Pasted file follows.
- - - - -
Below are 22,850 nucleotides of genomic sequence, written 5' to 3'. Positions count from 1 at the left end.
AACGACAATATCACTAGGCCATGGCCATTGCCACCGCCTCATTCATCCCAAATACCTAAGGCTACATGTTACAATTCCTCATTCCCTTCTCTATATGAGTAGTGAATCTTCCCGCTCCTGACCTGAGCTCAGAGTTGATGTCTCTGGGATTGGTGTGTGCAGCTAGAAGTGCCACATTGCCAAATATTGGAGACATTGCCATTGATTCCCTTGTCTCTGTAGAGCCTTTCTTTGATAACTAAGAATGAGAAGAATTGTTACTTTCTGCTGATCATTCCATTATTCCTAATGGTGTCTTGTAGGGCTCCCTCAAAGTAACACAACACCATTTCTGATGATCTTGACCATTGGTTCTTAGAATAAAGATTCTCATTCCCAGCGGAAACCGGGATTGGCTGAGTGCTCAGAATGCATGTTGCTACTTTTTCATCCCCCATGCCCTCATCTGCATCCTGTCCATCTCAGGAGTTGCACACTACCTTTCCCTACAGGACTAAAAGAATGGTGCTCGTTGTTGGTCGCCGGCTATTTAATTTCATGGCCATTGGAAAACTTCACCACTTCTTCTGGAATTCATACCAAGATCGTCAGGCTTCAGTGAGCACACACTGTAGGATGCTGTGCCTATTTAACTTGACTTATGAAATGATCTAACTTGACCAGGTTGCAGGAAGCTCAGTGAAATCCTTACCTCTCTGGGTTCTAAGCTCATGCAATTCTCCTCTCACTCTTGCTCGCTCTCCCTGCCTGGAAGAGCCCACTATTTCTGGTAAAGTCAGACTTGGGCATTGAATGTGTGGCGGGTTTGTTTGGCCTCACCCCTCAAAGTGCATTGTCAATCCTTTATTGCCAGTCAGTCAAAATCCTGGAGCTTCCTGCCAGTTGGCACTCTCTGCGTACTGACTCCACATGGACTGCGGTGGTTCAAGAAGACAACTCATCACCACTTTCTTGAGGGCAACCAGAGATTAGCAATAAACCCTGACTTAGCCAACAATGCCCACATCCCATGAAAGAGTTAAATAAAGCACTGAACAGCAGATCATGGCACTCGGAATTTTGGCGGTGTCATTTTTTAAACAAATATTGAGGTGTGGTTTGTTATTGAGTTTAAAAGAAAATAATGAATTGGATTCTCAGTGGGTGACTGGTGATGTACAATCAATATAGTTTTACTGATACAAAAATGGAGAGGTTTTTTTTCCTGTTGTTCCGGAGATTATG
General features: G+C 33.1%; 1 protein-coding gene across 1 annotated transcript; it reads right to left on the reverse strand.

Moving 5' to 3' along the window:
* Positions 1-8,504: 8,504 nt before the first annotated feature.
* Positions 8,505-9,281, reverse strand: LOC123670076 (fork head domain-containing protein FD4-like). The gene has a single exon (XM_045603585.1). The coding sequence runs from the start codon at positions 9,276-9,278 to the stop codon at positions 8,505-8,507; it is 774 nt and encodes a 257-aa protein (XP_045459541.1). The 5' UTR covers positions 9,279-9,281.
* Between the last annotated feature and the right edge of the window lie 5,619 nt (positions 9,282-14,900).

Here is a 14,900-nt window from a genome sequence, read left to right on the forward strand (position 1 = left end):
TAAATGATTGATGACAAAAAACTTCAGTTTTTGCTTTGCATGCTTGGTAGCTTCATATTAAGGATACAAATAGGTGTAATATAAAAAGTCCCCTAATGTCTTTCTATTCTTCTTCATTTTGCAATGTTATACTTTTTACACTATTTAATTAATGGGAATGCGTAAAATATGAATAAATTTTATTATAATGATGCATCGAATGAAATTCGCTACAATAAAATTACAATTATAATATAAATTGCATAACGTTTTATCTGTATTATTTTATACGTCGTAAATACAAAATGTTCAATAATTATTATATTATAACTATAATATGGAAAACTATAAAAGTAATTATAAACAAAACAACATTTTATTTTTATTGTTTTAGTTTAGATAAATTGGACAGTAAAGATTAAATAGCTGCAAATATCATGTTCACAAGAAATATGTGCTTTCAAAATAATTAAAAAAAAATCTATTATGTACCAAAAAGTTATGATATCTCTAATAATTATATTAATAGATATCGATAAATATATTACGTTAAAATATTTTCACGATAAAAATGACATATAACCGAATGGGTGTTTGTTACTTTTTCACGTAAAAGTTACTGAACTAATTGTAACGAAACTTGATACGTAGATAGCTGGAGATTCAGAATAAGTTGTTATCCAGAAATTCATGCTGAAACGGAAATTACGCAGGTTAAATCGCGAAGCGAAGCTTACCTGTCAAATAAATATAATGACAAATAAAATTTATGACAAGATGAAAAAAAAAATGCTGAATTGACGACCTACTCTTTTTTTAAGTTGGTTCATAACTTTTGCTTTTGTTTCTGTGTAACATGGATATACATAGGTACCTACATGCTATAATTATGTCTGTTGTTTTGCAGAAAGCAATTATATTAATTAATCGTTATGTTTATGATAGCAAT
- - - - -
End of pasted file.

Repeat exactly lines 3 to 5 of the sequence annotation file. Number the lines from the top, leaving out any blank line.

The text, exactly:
General features: G+C 33.1%; 1 protein-coding gene across 1 annotated transcript; it reads right to left on the reverse strand.

Moving 5' to 3' along the window:
* Positions 1-8,504: 8,504 nt before the first annotated feature.